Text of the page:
Thus far we have spoken of priestly origins in the Old Testament. But in the New Testament after Christ the priestly order arises from Peter; for to him the first priestly office in the Church of Christ was given. Thus the Lord says to him: ‘You are Peter and upon this rock I shall build my Church, and the gates of Hell shall not prevail against it; and I shall give you the keys of the kingdom of Heaven.’ So Peter first received the power of binding and loosing, and he first led people to faith by the power of his preaching. Still, the other apostles have been made equal with Peter in a fellowship of honor and power. They also, having been sent out into all the world, preached the Gospel. Having descended from these apostles, the bishops have succeeded them, and through all the world they have been established in the seats of the apostles (Ibid.).
We also have an early fifth century passage which shows, in Egypt, that “they keys” were thought to belong to a local Egyptian Bishop:
The servant went to our father [Shenouti] and said to him what the bishop had told him. But my father smiled graciously with laughter and said: “See what this man of flesh and blood has said! Behold, here sitting with me is he who created heaven and earth! I will not go while I am with him.” But the Savior said to my father: “O Shenoute, arise and go out to the bishop, lest he excommunicate you. Otherwise, I cannot let you enter [heaven] because of the covenant I made with Peter, saying ‘What you will bind on earth will be bound in heaven, and what you will loose on earth will be loosed in heaven’ [Matthew 16:19]. When my father heard these words of the Savior, he arose, went out to the bishop and greeted him (Life of Shenoute 70-72, quoted here).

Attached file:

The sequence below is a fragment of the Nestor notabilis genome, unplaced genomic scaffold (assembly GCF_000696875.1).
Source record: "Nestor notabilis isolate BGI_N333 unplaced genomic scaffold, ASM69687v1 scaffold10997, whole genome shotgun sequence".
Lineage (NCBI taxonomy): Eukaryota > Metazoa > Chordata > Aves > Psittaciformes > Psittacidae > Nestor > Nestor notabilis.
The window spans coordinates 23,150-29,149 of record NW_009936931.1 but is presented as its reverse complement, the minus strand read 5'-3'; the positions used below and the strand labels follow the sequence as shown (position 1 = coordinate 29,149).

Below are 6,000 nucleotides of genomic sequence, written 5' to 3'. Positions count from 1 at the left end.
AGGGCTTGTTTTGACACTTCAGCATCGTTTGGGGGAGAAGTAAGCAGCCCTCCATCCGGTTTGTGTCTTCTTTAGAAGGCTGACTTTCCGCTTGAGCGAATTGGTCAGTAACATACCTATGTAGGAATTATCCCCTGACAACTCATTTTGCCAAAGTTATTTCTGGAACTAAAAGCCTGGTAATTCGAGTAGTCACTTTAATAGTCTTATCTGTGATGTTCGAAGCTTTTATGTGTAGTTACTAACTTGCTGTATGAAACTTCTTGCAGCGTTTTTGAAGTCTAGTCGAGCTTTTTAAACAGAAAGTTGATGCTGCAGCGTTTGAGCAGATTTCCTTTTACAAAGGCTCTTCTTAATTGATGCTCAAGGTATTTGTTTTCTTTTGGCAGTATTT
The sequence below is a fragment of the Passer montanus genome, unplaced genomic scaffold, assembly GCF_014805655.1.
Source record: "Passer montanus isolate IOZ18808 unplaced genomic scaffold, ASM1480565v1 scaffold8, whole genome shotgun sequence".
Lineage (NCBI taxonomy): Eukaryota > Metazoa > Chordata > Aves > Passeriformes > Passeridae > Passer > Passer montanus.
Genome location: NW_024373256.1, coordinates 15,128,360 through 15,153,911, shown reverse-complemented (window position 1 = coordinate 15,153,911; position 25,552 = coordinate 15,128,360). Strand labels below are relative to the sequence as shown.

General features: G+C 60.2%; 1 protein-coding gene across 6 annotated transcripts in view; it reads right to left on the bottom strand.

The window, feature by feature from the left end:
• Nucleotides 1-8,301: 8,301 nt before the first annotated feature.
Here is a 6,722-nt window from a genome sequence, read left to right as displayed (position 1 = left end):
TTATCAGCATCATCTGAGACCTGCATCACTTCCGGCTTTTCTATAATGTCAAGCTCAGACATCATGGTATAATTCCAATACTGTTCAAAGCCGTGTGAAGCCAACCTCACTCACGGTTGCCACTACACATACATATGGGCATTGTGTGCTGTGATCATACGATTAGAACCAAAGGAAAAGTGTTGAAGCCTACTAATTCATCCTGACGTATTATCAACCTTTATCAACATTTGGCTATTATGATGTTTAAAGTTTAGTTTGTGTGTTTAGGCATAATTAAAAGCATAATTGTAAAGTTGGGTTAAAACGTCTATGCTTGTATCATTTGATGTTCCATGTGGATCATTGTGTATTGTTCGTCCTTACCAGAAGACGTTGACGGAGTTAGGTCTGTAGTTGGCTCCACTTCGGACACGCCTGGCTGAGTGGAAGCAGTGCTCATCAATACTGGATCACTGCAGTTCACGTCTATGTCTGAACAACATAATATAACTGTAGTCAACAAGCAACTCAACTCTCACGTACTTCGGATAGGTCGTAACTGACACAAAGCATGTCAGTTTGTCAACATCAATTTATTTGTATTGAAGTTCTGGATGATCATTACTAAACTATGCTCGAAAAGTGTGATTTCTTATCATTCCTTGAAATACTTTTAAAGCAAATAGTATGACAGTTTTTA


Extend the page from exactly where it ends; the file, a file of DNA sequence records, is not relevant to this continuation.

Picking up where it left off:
Conclusion. Sadly, we cannot definitively solve this issue. A lot depends upon interpretation–reading into the passages Orthodox or Roman Catholic presumptions. For this reason, I have always maintained that the mind of the Church in all of these things is not determined in the quotes of men, but their actions. I think the history of the Church in this regard sides with the Orthodox and justifies an Orthodox reading of these passages. It is best to interpret history with the lens that the men who wrote the passages had thoughts consistent with their actions. Lastly, we have passages which are explicitly Orthodox while we lack a specifically Roman Catholic exegesis of the passage. Too much weight is on the Orthodox side of the scale.